Excerpt from Chapter 13: Making a Difference

Patience and Persistence — August 2007

It's tempting to give up if you make an effort and fail to achieve some particular goal, but the real winners are those with the patience and persistence to continue making an effort—despite the setbacks.

The most recent (and one of the most striking) examples of someone who persisted in trying to achieve her goal is a woman named Barbara Morgan. Today (August 8, 2007) she was part of the crew launched into space aboard the shuttle Endeavour. While being an astronaut and going into space is, in and of itself, a great accomplishment requiring a great deal of patience and persistence, her journey demonstrates an even greater degree of determination than most.

You see, she was the backup to Christa McAuliffe (the first teacher in space) back in 1986. The Challenger space shuttle, with Christa McAuliffe aboard, exploded soon after liftoff. By any standard it was a terrible tragedy, made all the more poignant by the fact that school children all over the world were watching—because it had a 'teacher' on board. (Neither Christa nor Barbara were astronauts; they were regular classroom teachers who went through sufficient training to be allowed to fly in space.)

After the Challenger disaster, Barbara went back to the classroom, but she never gave up her dream of going into space. So in 1998 she returned to NASA, completing regular astronaut training and becoming a full-time astronaut. She was scheduled to go into space in 2004, but was subjected to another delay due to the fact that all shuttle flights were grounded after the loss of Columbia in 2003. Now, at age 55, she has achieved her goal of going into space, the culmination of an effort that spans 21 years! It's easy to get discouraged when we don't reach our goals—particularly if we've made a gallant effort over a period of time. But Barbara Morgan's 21-year dream of going into space became a reality only because of her patience and persistence in making it happen.

Her story serves as an example and an inspiration to all of us not to give up if our initial efforts don't succeed. And it doesn't have to be some grand goal like flying in space. For instance, almost everyone at some point in their lives attempts to succeed at basic lifestyle changes like losing weight or stopping smoking or maintaining an exercise program. It's a mistake to assume that failing at the first (or second or third) attempt means it's hopeless. Most of the people who eventually succeed are those who were willing to keep trying.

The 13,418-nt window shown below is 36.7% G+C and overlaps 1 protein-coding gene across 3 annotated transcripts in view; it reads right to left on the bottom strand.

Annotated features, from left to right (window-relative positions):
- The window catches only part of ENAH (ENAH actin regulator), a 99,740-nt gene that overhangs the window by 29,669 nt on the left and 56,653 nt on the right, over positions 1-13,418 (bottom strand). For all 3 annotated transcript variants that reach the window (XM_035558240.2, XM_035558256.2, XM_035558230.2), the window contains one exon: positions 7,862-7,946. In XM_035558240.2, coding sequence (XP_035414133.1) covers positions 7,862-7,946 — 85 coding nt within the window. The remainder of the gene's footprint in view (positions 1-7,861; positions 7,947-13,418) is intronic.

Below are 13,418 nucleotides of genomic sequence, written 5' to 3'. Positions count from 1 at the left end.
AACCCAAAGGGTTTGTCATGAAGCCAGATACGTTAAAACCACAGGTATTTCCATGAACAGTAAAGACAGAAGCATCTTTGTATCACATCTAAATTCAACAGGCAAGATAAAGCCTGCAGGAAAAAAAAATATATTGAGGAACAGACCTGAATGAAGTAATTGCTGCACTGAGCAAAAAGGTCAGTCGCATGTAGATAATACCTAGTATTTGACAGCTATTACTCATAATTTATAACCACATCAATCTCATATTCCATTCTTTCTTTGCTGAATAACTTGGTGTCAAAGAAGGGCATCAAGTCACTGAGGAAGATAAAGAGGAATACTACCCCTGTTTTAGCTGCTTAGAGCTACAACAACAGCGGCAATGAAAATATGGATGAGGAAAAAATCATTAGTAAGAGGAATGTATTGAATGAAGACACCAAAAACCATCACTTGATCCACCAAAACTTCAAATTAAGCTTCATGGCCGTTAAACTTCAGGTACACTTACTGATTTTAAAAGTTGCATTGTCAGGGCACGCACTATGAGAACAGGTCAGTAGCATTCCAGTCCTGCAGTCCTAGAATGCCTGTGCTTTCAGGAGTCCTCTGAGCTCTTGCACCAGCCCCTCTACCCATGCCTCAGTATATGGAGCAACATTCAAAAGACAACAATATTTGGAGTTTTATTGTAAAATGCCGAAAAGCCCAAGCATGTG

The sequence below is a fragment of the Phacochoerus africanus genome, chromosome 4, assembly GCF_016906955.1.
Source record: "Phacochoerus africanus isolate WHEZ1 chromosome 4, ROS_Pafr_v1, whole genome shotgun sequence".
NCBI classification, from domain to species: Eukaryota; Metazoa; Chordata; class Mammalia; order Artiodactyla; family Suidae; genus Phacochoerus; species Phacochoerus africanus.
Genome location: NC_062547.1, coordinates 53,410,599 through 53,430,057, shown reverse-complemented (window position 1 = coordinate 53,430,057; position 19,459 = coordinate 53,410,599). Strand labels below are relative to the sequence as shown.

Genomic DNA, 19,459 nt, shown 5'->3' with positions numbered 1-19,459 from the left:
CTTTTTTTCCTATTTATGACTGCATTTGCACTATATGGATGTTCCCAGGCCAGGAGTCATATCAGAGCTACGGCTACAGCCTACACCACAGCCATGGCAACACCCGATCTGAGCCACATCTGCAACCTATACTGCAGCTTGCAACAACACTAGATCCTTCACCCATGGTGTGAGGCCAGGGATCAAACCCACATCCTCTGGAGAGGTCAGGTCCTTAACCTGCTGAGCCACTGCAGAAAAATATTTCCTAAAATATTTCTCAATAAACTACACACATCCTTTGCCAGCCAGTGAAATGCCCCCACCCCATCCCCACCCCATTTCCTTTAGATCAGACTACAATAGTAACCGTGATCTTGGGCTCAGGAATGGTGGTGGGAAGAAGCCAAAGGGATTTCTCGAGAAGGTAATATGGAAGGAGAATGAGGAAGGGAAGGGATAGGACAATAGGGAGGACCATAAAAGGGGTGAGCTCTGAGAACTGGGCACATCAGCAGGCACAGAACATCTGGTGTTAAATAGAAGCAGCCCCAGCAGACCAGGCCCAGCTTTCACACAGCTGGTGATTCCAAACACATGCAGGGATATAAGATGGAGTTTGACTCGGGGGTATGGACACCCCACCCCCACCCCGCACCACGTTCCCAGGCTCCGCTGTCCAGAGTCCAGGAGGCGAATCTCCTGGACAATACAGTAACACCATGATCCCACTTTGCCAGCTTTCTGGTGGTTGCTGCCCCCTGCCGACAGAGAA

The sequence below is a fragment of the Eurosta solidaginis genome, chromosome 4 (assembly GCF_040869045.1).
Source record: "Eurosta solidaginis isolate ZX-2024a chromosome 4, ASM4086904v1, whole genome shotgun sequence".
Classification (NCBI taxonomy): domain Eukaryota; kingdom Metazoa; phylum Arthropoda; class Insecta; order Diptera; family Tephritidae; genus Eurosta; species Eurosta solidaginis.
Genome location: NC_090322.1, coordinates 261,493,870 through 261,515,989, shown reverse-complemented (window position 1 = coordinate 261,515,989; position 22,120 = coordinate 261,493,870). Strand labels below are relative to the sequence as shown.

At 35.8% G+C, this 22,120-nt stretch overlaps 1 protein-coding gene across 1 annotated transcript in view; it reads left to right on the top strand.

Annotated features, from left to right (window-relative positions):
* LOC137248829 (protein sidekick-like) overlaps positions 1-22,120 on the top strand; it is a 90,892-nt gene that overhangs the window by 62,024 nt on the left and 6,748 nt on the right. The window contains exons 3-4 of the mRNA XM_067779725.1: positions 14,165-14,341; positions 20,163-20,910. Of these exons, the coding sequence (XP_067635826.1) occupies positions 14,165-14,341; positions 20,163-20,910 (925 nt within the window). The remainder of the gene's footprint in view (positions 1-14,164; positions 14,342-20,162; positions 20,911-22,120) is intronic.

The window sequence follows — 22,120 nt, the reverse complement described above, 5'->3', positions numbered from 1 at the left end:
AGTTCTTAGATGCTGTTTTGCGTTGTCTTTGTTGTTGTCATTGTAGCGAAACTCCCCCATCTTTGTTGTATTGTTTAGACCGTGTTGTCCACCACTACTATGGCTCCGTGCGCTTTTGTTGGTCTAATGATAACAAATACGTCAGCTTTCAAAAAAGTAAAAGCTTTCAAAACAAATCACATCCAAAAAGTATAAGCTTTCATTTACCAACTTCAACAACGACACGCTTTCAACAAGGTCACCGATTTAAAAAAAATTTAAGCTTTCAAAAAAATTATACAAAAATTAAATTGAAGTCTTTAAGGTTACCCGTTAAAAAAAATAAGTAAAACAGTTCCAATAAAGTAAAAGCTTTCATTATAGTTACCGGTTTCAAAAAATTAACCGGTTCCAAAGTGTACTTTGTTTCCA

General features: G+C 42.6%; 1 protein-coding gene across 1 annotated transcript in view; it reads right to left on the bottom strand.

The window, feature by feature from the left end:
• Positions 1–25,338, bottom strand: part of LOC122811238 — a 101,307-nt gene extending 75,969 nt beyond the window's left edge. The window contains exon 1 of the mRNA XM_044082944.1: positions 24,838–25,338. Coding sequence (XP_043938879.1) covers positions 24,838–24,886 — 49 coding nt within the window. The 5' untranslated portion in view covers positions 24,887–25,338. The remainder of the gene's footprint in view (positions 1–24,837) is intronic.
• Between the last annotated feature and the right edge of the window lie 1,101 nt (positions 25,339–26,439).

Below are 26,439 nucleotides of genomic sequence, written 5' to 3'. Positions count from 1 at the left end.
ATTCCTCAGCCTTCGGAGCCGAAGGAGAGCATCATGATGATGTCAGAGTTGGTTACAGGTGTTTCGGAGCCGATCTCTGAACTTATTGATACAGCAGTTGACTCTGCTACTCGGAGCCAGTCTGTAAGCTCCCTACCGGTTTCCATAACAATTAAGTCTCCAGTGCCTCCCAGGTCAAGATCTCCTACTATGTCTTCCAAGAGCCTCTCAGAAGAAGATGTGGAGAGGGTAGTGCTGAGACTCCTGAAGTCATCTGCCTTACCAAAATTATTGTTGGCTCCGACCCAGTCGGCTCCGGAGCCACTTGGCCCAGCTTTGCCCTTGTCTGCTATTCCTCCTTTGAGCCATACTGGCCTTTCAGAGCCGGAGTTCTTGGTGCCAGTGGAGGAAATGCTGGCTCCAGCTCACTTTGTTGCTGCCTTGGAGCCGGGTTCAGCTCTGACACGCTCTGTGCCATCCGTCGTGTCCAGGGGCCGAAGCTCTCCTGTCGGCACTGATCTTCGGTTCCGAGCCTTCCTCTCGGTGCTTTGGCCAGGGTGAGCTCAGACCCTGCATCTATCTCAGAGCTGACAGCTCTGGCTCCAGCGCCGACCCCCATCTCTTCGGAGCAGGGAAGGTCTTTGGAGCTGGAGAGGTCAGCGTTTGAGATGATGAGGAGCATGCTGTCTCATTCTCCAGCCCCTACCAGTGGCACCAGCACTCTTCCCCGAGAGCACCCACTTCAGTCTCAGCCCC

The proverb "If at first you don't succeed, try, try again" is one we've all heard, but, like another proverb, "It's easier said than done." When we've tried something that failed to turn out the way we hoped or expected, there's a tendency to give up and comfort ourselves with the idea that at least we tried. But almost every person who has succeeded in any significant way is a person who has also failed numerous times prior to their success.

A prime example of this is Abraham Lincoln, whose failures prior to becoming President of the U.S. are legendary. Here's a list of some of his many failures:
        —He failed as a business man—as a storekeeper.
        —He failed as a farmer—he despised this work.
        —He failed in his first attempt to obtain political office.
        —He failed when he sought the office of speaker while in the legislature.
        —He failed in his first attempt to go to Congress.
        —He failed when he sought an appointment to the United States Land Office.
        —He failed when he ran for the United States Senate.
        —He failed when he sought the nomination for the Vice-Presidency in 1856.

Then in 1860, he sought to become President of the U.S.—and he succeeded!

Throughout history, those who achieved the most success were usually those who repeatedly tried and failed—before finally succeeding in some spectacular way. So I hope you'll take another look at some effort you abandoned after it didn't initially work out the way you hoped and consider making another (better, smarter, more concentrated) effort to reach your goal. As reflected in yet another common proverb, "Nothing ventured, nothing gained."

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